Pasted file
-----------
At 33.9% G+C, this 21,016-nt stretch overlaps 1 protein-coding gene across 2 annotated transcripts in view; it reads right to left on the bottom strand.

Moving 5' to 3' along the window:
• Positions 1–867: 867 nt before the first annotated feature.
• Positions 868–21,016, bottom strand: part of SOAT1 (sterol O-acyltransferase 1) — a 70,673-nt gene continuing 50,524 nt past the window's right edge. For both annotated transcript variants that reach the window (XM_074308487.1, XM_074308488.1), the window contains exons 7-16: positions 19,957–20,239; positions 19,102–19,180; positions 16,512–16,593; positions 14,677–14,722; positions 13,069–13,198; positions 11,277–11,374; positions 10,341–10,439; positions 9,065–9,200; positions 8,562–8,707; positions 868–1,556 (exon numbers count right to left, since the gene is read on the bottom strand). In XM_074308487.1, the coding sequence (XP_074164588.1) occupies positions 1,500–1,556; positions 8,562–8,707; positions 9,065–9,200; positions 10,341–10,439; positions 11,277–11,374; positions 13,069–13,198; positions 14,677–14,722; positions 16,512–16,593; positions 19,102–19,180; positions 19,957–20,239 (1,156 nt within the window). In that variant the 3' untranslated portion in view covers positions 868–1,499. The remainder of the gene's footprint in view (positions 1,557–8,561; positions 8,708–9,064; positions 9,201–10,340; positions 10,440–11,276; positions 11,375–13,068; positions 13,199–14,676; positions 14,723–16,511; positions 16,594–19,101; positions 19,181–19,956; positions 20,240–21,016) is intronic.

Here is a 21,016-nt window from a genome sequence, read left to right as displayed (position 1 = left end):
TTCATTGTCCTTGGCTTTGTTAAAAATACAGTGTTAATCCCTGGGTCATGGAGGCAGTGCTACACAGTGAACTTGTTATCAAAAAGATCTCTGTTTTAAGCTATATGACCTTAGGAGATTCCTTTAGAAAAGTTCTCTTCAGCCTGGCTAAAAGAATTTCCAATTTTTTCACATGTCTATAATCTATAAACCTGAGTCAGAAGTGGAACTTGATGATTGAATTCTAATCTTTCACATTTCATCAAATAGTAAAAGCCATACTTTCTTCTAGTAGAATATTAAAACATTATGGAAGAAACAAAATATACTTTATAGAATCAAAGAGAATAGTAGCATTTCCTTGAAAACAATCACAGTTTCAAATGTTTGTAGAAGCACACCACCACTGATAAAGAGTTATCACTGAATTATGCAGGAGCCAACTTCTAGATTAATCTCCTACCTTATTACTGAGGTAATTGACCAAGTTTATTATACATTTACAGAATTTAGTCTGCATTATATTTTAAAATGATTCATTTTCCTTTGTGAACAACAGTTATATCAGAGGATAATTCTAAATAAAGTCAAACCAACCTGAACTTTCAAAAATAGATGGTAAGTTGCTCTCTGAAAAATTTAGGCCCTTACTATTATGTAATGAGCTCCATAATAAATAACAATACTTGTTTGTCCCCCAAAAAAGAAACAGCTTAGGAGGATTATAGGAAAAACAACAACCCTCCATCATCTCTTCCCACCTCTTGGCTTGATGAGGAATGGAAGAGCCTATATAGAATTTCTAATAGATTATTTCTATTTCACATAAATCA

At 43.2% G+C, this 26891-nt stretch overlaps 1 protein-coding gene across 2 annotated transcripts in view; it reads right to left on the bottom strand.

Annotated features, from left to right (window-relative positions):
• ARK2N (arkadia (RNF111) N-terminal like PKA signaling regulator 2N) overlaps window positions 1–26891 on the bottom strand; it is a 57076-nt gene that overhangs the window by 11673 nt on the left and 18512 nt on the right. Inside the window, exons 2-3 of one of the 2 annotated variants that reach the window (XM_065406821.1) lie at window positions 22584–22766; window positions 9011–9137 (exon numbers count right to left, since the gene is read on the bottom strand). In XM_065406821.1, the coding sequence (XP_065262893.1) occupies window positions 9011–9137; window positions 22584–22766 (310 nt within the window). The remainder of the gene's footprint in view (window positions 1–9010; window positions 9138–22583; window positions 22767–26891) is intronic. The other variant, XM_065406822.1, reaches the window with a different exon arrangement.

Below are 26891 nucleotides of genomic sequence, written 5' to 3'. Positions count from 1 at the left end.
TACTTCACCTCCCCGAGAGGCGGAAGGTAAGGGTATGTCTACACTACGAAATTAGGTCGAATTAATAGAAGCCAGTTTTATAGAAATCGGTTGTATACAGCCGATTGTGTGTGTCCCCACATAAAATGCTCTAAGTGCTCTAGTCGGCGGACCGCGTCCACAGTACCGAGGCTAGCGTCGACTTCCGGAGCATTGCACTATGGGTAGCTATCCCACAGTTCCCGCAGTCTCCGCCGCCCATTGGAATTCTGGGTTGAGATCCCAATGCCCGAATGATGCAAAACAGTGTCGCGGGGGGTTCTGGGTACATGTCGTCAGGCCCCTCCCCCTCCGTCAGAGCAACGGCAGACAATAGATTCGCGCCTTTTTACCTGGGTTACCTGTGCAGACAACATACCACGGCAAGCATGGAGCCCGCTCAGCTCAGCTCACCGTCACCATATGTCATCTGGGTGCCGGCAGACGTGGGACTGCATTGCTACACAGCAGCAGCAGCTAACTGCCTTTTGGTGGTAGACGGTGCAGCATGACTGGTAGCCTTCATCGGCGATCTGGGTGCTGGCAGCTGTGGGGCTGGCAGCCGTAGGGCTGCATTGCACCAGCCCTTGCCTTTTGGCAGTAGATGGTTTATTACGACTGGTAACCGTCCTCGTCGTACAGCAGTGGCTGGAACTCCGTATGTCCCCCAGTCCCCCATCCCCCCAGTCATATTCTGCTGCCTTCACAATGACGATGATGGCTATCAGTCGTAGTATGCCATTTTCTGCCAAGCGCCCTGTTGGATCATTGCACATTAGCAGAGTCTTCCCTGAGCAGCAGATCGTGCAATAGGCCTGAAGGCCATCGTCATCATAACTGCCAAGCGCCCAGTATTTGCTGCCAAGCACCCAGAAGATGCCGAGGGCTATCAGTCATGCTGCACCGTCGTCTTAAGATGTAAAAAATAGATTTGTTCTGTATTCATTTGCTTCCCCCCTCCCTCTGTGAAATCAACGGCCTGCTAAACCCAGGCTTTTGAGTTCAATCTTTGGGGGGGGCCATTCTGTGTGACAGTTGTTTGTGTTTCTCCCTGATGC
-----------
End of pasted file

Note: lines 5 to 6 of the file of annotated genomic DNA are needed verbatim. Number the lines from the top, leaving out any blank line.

Here is a 21,016-nt window from a genome sequence, read left to right as displayed (position 1 = left end):
TTCATTGTCCTTGGCTTTGTTAAAAATACAGTGTTAATCCCTGGGTCATGGAGGCAGTGCTACACAGTGAACTTGTTATCAAAAAGATCTCTGTTTTAAGCTATATGACCTTAGGAGATTCCTTTAGAAAAGTTCTCTTCAGCCTGGCTAAAAGAATTTCCAATTTTTTCACATGTCTATAATCTATAAACCTGAGTCAGAAGTGGAACTTGATGATTGAATTCTAATCTTTCACATTTCATCAAATAGTAAAAGCCATACTTTCTTCTAGTAGAATATTAAAACATTATGGAAGAAACAAAATATACTTTATAGAATCAAAGAGAATAGTAGCATTTCCTTGAAAACAATCACAGTTTCAAATGTTTGTAGAAGCACACCACCACTGATAAAGAGTTATCACTGAATTATGCAGGAGCCAACTTCTAGATTAATCTCCTACCTTATTACTGAGGTAATTGACCAAGTTTATTATACATTTACAGAATTTAGTCTGCATTATATTTTAAAATGATTCATTTTCCTTTGTGAACAACAGTTATATCAGAGGATAATTCTAAATAAAGTCAAACCAACCTGAACTTTCAAAAATAGATGGTAAGTTGCTCTCTGAAAAATTTAGGCCCTTACTATTATGTAATGAGCTCCATAATAAATAACAATACTTGTTTGTCCCCCAAAAAAGAAACAGCTTAGGAGGATTATAGGAAAAACAACAACCCTCCATCATCTCTTCCCACCTCTTGGCTTGATGAGGAATGGAAGAGCCTATATAGAATTTCTAATAGATTATTTCTATTTCACATAAATCA